Price to Rent Ratio 0.72%      
Rent Multiple 138      

If the 30 year mortgage rate were to fall to 2%, it could justify paying as high as 138 times monthly rent.  This gives it a slight boost, but only a gain of around 10% above the.

But…won’t rental rates increase?

Eventually, but it might be slow.  Low interest rates that homeowners have benefited from also apply to apartment developers and owners.  Apartments  qualify for long term mortgages too.    The latest stats on housing starts are posted on Trading Economics and you’ll see recently more months reporting slowing in multifamily housing starts.   Why are developers slowing the amount of rental units they are putting on the market?  There could be a few reasons, but my bet is new projects aren’t hitting their projected rental rates.  Inflation may be the best-case scenario for rent rates, its very possible with the low and changing consumer preferences that single family rental rates grow at inflation minus a percent or two.

So what does this all add up to?

Will we ever buy a house again? Are we in our permanent location? The short answer is I don’t know. We plan on doing a lot of traveling over the next 1-2 years to figure that out. What I have figured out from three consecutive losses on housing is the emotional attachment to housing is over. This is a financial decision and our next home purchase will be based on whether it makes more sense to rent or buy. Everything in the market today screams rent, but the softening of the market shows the tide may be shifting out. Fundamentally I have nothing against home ownership, but we will be driven back into the market based on price and nothing else.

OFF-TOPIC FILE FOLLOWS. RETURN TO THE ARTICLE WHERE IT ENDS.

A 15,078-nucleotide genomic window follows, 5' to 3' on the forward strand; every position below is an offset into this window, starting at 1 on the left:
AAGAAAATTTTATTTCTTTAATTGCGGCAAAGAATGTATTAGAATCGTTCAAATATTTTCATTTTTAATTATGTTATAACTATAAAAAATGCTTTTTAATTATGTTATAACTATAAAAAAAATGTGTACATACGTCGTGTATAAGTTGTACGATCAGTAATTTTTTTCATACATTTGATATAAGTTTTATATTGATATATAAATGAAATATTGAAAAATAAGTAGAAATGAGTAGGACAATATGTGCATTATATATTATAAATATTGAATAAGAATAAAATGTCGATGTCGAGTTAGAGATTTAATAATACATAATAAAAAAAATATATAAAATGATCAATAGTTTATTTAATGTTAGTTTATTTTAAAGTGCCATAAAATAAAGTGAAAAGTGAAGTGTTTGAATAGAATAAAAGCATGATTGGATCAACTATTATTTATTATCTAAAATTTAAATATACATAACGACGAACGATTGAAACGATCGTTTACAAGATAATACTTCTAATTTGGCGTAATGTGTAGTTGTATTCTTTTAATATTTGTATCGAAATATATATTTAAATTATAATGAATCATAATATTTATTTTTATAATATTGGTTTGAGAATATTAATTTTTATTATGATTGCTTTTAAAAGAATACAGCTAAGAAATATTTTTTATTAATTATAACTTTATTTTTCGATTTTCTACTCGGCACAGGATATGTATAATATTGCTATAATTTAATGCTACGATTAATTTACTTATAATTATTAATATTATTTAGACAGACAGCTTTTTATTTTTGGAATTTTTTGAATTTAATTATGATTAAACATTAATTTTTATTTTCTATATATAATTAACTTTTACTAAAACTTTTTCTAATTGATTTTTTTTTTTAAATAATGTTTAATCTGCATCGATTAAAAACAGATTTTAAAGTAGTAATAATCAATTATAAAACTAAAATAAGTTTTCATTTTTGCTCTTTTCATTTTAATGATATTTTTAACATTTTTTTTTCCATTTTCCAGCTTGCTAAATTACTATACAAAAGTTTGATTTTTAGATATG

6 Replies to “Why Rental Value Will Drive Our Next Home Purchase”

  1. In NorCal home prices have doubled in the past 7 years or so. I didn’t realize this had happened in other parts of the country as well. Are there a lot of all-cash buyers in your neck of the woods?

  2. In this model, you mention the management fee as an expense. However, in what appears to be your total (management fee, taxes, Insurance, HOA and Maintenance), I don’t see the management fee being included, thus negatively impacting cash flow. I like the modeling, not sure if I’m missing something or if the calculation didn’t pick up management fee. Thanks

  3. It took me too long to get to this post! It’s a great summary and after downsizing recently and choosing to rent I share your thinking. We sold a house after significant appreciation and did okay, though it was really a break-even after figuring in improvement and a loss once factoring in opportunity cost.

    We are 3-5 years out from potential retirement and renting. We’re considering buying land and building a small retirement home, or purchasing a cheap home base. I’m with you – either will factor in rental potential for sure. We may not meet the 1% rule, but we’ll certainly be closer to it than in our most recent purchases.

    1. Well good news, you get to be first (or nearly first) after I get an issue with people’s comments being blocked.

      I’m enjoying my current book read that I’ll be reviewing in my next post. It’s funny to see what people are saying to justify these insane valuations on real estate right now. It’s just not rational. The patient buyer will be rewarded